- globally, HNWIs increased their financial wealth by 9.7% and their numbers by 8.3%
- there are now more HNWIs in Asia-Pacific (3.3 million) than in Europe (3.1 million). North America still has the highest HNWI population at 3.4 million
- the UHNWI population grew more rapidly than the HNWI population. There are now an estimated 103,000 UHNWIs
- HNWIs increased their allocations to equities (to 33% from 29%) and reduced allocations from cash/deposits (to 14% from 17%) and fixed income (to 29% from 31%)
- North American HNWIs increased their exposure to home country investments (to 76%) but are expected to reduce home country allocations going forward. In contrast both European (to 56% from 59%) and Asia-Pacific HNWIs (to 57% from 64%) reduced their home country allocations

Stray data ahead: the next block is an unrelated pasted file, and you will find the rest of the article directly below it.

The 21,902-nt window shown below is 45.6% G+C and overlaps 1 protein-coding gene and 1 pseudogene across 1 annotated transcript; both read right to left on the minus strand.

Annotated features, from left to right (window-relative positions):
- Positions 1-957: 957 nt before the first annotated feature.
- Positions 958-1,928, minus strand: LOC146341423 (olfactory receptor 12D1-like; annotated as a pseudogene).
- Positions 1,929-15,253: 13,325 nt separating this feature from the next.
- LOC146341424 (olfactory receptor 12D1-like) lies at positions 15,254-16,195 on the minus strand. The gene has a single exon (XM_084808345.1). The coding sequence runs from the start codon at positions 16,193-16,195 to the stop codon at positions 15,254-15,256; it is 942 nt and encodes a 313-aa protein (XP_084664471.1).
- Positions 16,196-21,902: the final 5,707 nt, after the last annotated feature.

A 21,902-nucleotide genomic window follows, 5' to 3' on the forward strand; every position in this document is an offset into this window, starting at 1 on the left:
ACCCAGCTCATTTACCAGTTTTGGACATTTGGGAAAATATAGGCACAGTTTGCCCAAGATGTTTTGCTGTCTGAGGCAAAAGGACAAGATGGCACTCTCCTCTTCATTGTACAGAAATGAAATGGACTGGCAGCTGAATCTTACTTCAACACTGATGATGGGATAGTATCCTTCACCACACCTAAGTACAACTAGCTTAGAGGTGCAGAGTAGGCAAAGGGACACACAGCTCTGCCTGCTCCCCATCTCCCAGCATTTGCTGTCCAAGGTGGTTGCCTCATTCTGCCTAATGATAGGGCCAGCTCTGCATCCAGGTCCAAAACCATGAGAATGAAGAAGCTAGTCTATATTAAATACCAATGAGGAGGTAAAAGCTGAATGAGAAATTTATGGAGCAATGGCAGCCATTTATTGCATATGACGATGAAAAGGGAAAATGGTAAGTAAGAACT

- the average age of HNWIs is falling with the percentage who are aged under 45 rising from 13% to 17%. The number of young HNWIs is particularly high in Asia-Pacific (41%)
- the percentage of HNWIs who are women continues to rise strongly (to 27% from 24%). North America continues to lead in this figure with women making up 37% of the HNWI population
The rise in the number of HNWIs and UHNWIs and their average wealth levels is hardly surprising. The numbers merely reflect a rise in asset prices (in particular global equities and Asian real estate) during 2010. An increase in exposure to equities after equity prices has risen is also unsurprising. The more interesting information are the trends within the larger numbers - the growing levels of wealth in developing economies, the increasing fragmentation of wealth accross the globe, within age groups and between genders.
HNWIs are defined as having investable assets of USD1 million or more, excluding primary residence, collectibles, consumables and consumer durables. For UHNWIs the threshold is set at 30 million.